b. 13 November 1843 Birmingham, England
d. 28 March 1922
Leo Daft, son of a British civil engineer, studied electricity and emigrated to the USA in 1866. After various occupations including running a photographic studio, he joined in 1879 the New York Electric Light Company, which was soon merged into the Daft Electric Company. This company developed electrically powered machinery and built electric-power plants. In 1883 Daft built an electric locomotive called Ampere for the Saratoga & Mount McGregor Railroad. This is said to have been the first electric main-line locomotive for standard gauge. It collected current from a central rail, had an output of 12 hp (9 kW) and hauled 10 tons at speeds up to 9 mph (14.5 km/h). Two years later Daft made a much improved locomotive for the New York Elevated Railway, the Benjamin Franklin, which drew current at 250 volts from a central rail and had two 48 in. (122 cm)-diameter driving wheels and two 33 in. (84 cm)-diameter trailing wheels. Re-equipped in 1888 with four driving wheels and a 125 hp (93 kW) motor, this could haul an eight-car train at 10 mph (16 km/h). Meanwhile, in 1884, Daft's company had manufactured all the electrical apparatus for the Massachusetts Electric Power Company, the first instance of a complete central station to generate and distribute electricity for power on a commercial scale. In 1885 it electrified a branch of the Baltimore Union Passenger Railway, the first electrically operated railway in the USA. Subsequently Daft invented a process for vulcanizing rubber onto metal that came into general use. He never became an American citizen.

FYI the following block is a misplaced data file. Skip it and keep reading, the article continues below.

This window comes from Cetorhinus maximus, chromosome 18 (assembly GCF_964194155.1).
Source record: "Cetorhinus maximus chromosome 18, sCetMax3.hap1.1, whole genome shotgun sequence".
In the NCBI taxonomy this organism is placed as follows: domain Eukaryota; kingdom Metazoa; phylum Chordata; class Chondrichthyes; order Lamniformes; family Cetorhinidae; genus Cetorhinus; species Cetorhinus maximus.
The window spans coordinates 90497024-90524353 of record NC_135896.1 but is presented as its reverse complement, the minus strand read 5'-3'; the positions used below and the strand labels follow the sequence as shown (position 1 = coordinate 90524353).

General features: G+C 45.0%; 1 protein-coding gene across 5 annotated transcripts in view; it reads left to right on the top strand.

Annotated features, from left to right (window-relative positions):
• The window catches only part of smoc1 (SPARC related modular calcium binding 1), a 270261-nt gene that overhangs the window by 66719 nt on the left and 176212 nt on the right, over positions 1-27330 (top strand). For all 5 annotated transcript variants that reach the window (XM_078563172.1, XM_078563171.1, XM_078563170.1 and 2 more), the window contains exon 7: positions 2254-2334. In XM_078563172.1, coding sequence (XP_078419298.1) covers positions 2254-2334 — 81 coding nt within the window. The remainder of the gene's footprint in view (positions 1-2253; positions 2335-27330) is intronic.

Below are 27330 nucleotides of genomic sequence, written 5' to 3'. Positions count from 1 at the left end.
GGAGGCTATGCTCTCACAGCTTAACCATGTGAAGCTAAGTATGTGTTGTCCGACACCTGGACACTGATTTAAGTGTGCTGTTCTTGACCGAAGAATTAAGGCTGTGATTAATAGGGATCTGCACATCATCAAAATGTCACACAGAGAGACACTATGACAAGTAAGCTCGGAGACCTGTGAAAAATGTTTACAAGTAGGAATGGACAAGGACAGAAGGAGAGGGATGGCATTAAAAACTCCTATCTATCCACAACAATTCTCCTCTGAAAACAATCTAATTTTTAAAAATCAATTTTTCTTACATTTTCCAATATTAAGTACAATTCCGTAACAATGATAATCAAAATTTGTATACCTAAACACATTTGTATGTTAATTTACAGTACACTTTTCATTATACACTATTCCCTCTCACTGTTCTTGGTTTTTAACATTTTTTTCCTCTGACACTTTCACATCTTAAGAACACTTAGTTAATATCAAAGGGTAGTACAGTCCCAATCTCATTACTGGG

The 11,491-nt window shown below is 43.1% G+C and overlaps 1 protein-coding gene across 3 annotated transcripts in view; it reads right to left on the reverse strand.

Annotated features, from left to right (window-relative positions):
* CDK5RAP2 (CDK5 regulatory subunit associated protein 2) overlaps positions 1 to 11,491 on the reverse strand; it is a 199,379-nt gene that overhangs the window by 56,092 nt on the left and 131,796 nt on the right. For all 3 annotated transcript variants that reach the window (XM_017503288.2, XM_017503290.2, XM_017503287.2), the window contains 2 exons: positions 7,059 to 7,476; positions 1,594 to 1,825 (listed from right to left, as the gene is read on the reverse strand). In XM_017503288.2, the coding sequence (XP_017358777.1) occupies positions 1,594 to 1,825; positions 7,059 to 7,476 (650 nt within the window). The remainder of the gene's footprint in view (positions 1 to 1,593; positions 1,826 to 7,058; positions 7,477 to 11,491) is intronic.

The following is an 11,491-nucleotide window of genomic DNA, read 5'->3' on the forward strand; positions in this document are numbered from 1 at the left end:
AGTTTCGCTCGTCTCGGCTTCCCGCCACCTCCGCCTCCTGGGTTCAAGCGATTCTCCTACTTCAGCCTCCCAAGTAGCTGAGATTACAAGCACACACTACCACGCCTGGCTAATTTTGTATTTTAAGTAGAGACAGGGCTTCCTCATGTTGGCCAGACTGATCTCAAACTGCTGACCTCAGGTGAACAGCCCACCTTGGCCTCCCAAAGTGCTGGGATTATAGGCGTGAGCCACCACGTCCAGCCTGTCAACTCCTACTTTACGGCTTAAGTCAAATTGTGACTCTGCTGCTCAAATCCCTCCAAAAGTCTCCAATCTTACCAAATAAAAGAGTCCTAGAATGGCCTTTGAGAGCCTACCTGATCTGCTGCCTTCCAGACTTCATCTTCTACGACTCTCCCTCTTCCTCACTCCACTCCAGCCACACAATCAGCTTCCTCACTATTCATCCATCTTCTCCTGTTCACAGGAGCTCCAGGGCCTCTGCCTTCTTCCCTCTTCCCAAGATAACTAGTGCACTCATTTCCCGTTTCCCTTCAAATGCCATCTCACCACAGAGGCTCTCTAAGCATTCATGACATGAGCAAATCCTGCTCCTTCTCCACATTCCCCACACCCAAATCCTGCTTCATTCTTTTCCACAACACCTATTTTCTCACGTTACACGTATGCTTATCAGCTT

See also Siemens, Dr Ernst Werner von.
b. 1819 Beaumont, France
d. June 1900 Paris, France
Dagron studied chemistry, but little else is known of his early career. He was the proprietor of a Paris shop selling stationery and office equipment in 1860, when he proposed making microscopic photographs mounted in jewellery. Dagron went on to produce examples using equipment constructed by the optician Debozcq. In 1864 Dagron became one of the celebrities of the day when he recorded 450 portraits on a single photograph that measured 1 mm3. The image was viewed by means of a tiny magnifying lens popularly known as a 'Stanhope' after its supposed inventor, the English Lord Charles Stanhope. The great demand for Stanhoped jewellery soon allowed Dagron to build a factory for its manufacture. Dagron's main claim to fame rests on his work during the Franco-Prussian War. At the siege of Paris, Dagron was ballooned out of the city to organize a carrier-pigeon communication service. Thousands of microphotographed dispatches could be carried by a single pigeon, and Dagron set up a regular service between Paris and Tours. In Paris the messages from the outside world were enlarged and projected onto a white wall and transcribed by a team of clerks. After the war, Dagron dabbled in aerial photography from balloons, but his interest in microphotography continued until his death in 1900.